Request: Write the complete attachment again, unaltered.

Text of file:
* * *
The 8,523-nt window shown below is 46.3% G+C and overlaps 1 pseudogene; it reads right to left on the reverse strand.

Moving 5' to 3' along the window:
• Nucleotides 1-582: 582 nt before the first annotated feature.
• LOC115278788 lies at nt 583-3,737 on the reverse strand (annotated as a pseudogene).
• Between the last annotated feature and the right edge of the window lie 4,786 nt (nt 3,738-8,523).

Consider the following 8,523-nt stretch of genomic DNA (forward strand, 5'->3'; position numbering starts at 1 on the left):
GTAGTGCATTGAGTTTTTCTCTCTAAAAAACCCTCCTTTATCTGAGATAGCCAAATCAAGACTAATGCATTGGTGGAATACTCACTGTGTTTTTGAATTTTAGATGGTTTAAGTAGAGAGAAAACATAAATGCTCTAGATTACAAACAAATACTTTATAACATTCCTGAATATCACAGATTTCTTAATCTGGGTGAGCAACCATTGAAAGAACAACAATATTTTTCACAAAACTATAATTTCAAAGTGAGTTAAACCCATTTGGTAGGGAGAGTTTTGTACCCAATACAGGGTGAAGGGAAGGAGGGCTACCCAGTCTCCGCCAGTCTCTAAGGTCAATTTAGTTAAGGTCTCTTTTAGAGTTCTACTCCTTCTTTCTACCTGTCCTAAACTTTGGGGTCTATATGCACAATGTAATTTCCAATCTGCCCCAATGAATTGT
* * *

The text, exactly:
The 8,523-nt window shown below is 46.3% G+C and overlaps 1 pseudogene; it reads right to left on the reverse strand.

Moving 5' to 3' along the window:
• Nucleotides 1-582: 582 nt before the first annotated feature.
• LOC115278788 lies at nt 583-3,737 on the reverse strand (annotated as a pseudogene).
• Between the last annotated feature and the right edge of the window lie 4,786 nt (nt 3,738-8,523).

Consider the following 8,523-nt stretch of genomic DNA (forward strand, 5'->3'; position numbering starts at 1 on the left):
GTAGTGCATTGAGTTTTTCTCTCTAAAAAACCCTCCTTTATCTGAGATAGCCAAATCAAGACTAATGCATTGGTGGAATACTCACTGTGTTTTTGAATTTTAGATGGTTTAAGTAGAGAGAAAACATAAATGCTCTAGATTACAAACAAATACTTTATAACATTCCTGAATATCACAGATTTCTTAATCTGGGTGAGCAACCATTGAAAGAACAACAATATTTTTCACAAAACTATAATTTCAAAGTGAGTTAAACCCATTTGGTAGGGAGAGTTTTGTACCCAATACAGGGTGAAGGGAAGGAGGGCTACCCAGTCTCCGCCAGTCTCTAAGGTCAATTTAGTTAAGGTCTCTTTTAGAGTTCTACTCCTTCTTTCTACCTGTCCTAAACTTTGGGGTCTATATGCACAATGTAATTTCCAATCTGCCCCAATGAATTGT